25 Weeks

 

This was the week that we started demolition on our backyard, hence the scene of utter destruction behind me. Note the hastily discarded garden tools! The bed of rubble! The artfully placed cactus, balanced precariously on a stack of lawn chairs! Picturesque, no? Sometimes you get your weekly picture taken in front of Brandenburg Gate or the Eiffel Tower or Rainbow Row; sometimes you get it taken in front of a building site. 

I'd say this picture was proof that the nesting instinct has finally set in, except the nesting instinct set in the minute I saw those two pink lines back in November. Actually, I don't think the nesting instinct "set in" as much as it just "intensified to a dangerous degree" because I've always been a bit of a nester, ever since I turned 14 and we moved into a new house and I went around to all the local pubs in my sleepy English town collecting beer bottle caps for a mural I'd decided I was going to make on my closet doors. Classy or what, huh? If only we'd had Pinterest back in 1994. That shit would have blown up.

(Don't worry, it went very nicely with my large Rastafarian flag that I don't think I even realized was a Rastafarian flag and my oversized poster of Jim Morrison. The lava lamp would come later, along with the bookshelves—for my CDs, naturally!—that I made all by myself from cinder blocks.) 

So yes, I've been nesting pretty much my entire life, and being pregnant hasn't really changed that, it's just ramped it up to a degree that I now need to get ALL THE PROJECTS DONE NOW NOW NOW, QUICK BEFORE THE BABY COMES, as though once I have a tiny dependent creature who needs constant feeding and changing I won't have any time to pop out to Michaels for some Modge Podge. Curiously enough, none of this nesting energy has been focused on the baby's room—which still looks exactly like it has done for the last year and a half; i.e.: like my office—but instead on all the other rooms in the house, and, as evidenced above, on the backyard, which will hopefully be a grassy paradise of loveliness the next time I show you a picture of it. Let us not speak of it again until then.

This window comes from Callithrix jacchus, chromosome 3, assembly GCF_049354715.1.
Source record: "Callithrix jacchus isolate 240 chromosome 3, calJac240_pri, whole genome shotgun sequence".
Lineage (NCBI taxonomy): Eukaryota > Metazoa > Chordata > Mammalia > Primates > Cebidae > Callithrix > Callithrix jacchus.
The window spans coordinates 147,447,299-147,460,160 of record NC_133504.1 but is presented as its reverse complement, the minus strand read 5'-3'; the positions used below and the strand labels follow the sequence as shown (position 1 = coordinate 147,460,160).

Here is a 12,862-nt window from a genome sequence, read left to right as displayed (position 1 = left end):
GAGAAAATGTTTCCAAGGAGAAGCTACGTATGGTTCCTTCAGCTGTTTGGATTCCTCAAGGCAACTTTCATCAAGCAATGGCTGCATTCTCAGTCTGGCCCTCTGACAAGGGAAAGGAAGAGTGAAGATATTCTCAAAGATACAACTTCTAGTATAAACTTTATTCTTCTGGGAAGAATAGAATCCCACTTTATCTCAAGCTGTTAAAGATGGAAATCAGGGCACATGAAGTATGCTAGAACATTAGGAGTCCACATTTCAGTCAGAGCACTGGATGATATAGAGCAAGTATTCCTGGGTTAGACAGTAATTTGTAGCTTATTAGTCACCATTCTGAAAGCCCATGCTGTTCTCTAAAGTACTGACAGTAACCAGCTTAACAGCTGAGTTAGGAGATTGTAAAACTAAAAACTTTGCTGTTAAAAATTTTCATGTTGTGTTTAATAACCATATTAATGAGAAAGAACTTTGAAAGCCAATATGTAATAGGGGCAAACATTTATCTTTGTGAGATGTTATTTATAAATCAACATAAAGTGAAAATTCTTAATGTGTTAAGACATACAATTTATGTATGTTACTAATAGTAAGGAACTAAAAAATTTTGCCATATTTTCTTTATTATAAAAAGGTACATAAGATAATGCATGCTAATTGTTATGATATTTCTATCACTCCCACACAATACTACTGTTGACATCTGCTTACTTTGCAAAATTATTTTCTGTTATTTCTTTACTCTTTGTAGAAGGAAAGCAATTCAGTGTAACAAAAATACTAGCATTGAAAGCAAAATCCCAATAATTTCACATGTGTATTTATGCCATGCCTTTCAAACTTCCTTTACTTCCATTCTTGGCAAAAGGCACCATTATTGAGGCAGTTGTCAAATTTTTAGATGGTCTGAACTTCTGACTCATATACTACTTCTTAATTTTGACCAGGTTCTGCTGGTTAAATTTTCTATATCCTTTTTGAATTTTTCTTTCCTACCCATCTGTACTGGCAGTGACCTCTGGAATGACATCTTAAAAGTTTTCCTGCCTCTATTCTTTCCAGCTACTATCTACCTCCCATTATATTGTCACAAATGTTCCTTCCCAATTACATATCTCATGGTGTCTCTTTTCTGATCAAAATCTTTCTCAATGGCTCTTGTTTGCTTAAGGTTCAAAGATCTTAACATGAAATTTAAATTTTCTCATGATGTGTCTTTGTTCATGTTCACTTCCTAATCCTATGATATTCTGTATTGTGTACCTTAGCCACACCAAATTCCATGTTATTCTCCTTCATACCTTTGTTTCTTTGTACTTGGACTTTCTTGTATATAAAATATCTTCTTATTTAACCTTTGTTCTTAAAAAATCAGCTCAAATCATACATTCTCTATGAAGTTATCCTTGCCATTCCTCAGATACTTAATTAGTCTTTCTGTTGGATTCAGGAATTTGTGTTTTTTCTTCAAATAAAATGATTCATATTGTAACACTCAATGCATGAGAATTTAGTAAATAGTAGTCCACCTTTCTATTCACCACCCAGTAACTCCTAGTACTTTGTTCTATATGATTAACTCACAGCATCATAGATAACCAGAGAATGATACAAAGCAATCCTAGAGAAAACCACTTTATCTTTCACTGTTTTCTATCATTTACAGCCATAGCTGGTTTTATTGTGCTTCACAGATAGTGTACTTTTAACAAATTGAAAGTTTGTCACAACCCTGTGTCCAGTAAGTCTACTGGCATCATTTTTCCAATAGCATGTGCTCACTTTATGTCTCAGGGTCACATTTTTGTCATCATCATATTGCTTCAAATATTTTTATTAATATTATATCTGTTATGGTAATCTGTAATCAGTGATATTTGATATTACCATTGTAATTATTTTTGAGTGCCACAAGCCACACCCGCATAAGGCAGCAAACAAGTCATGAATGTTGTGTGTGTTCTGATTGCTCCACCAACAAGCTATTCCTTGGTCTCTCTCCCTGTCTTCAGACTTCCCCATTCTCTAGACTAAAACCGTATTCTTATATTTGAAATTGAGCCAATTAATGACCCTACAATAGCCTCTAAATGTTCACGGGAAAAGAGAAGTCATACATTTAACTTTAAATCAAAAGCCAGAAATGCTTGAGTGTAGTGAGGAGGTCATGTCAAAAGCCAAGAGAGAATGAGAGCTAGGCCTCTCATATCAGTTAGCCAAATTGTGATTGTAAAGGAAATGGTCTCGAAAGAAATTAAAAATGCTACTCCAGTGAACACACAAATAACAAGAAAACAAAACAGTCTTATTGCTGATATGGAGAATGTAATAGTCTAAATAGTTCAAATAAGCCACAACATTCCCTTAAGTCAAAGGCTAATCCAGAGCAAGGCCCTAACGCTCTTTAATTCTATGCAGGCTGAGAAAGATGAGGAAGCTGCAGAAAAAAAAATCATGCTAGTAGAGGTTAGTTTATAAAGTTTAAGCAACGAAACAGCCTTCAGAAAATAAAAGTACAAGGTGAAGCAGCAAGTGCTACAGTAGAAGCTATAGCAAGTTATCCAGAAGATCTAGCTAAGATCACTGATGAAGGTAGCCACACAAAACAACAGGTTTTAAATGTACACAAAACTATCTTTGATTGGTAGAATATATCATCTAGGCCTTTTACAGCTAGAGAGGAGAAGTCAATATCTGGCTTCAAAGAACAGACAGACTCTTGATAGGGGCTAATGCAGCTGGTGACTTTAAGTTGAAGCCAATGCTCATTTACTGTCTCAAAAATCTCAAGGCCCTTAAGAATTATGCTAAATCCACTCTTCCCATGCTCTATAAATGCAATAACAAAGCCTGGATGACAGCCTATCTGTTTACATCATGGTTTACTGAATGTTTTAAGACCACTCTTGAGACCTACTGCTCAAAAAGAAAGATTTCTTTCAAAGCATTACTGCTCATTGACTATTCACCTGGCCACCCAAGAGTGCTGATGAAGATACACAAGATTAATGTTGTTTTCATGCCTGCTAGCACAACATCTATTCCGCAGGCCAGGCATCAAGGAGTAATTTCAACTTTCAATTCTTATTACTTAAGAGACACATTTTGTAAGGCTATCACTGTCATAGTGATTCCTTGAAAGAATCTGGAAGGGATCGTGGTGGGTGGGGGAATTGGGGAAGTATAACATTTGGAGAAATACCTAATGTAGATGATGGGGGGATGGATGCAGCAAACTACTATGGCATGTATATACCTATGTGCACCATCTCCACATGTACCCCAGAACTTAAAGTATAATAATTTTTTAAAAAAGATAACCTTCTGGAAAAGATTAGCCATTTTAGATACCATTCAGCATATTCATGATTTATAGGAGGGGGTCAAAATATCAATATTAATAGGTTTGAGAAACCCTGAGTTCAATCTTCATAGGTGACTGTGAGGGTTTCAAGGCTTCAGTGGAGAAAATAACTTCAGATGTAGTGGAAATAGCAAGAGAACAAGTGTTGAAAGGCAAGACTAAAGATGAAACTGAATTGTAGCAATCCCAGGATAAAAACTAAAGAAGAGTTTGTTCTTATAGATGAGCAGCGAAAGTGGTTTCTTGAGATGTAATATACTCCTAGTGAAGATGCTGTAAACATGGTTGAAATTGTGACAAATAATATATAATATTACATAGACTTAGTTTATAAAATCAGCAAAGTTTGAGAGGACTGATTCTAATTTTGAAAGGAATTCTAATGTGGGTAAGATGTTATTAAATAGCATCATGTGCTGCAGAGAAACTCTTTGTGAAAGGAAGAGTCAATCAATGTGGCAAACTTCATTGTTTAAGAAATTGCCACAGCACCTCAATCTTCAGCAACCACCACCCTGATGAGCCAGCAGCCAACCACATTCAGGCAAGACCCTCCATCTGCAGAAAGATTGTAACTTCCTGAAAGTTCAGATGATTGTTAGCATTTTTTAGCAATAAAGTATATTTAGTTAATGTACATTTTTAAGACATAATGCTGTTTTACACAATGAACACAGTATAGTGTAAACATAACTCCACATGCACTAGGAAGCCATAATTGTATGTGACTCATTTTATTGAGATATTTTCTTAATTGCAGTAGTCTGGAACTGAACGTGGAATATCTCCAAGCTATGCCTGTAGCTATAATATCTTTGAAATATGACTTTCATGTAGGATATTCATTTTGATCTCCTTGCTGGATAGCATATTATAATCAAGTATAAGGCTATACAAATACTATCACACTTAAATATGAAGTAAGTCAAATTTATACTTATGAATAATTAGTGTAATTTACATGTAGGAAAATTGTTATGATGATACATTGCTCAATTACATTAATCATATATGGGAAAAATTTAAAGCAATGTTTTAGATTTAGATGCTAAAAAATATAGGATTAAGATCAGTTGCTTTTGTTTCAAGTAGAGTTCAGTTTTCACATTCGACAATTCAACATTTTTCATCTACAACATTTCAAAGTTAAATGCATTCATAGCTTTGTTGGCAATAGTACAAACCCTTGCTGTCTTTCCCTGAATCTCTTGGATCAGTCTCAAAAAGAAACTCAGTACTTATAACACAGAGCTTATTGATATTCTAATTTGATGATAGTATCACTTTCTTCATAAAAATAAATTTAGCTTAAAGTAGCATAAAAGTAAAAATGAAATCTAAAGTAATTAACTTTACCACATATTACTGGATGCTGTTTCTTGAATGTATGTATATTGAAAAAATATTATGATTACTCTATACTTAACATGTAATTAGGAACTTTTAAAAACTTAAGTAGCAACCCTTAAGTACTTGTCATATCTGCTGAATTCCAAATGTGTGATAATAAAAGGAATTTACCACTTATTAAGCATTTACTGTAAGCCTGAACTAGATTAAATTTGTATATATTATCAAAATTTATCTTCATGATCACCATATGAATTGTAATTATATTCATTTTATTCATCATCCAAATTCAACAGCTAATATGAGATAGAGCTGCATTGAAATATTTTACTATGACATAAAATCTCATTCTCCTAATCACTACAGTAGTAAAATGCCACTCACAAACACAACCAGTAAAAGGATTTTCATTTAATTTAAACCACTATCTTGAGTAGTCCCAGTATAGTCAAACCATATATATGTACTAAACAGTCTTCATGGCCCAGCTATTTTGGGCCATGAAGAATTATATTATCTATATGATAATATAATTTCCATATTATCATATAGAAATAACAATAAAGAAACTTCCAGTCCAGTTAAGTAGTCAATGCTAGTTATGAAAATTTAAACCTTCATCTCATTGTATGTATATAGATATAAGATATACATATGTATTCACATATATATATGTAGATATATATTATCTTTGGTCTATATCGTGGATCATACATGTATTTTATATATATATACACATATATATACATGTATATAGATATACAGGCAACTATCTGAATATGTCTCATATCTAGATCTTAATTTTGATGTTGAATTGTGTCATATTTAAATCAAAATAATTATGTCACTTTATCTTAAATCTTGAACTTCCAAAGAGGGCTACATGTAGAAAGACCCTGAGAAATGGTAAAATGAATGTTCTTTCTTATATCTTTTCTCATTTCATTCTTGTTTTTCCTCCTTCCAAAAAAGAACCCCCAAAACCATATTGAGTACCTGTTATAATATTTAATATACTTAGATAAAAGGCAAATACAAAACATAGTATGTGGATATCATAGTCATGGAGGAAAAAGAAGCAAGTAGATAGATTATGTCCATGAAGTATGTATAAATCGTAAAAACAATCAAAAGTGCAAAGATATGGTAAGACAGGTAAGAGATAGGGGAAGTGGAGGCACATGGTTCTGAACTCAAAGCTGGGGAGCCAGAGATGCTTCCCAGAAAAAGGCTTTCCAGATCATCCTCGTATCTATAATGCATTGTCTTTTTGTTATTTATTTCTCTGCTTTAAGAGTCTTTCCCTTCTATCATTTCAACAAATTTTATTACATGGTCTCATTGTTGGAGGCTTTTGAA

The really exciting thing about 25 weeks is that strangers are now asking me, unprompted, when I'm due, which happened on two different occasions on my flight to Charleston last week, and—much like the time I was offered a seat on the train—served to make me feel really and truly pregnant. I know I keep saying "this is the week that it all feels real"—and then saying it again and again the next week—but it's just so funny how each little milestone shocks you into the realization that hey, it's happening, how about that. When I look back at pictures of myself at 12 and 14 and 16 weeks when I thought I looked so pregnant, I want to laugh; it's like my body hadn't yet caught up with my mind. But now here I am at 25 weeks, feeling enormous, and I can't even imagine what I'll feel eight or ten weeks from now when I look back at these twenty-something weeks and think man, I had it so goodI could still see my toes!

25 weeks brought with it my first call to the nurse's hotline—a rite of passage for first-time mothers, I think?—after a bit of a scare that turned out to be nothing at all, but which was exacerbated by the fact that a) I was in Charleston, away from my usual surroundings, b) it was 7 o'clock on a Sunday night so my doctor's office wasn't open, and c) neither Sean nor I have done this before and have no idea what to expect. After calling my practice a couple of times and hanging up at the point at which the recording urged me to press 1 if I had "an urgent medical concern"—is it an urgent medical concern? Is it? I don't know! Am I bothering them if I press 1? Should I press 1? What if they laugh at me? Nah, I'm sure it's fine. Oh god, maybe I should call back and press 1. How do I know if it's an urgent medical concern? etcetera etcetera etcetera—I finally spoke to a lovely nurse who set my mind at ease. Unfortunately, what with all my dithering about whether or not I was suffering an Urgent Medical Concern, we'd missed our dinner reservations at that point, so Sean called the restaurant and asked if it would be possible to pick up a slice of banana cream pie—the one thing I'd been craving on the menu—to go. This is how I ended up walking into one of the fanciest restaurants in Charleston at 10 o'clock at night, in my leggings, belly arriving five minutes ahead of me, to pick up my single piece of banana cream pie. I could practically feel the entire restaurant nodding knowingly at the cliche.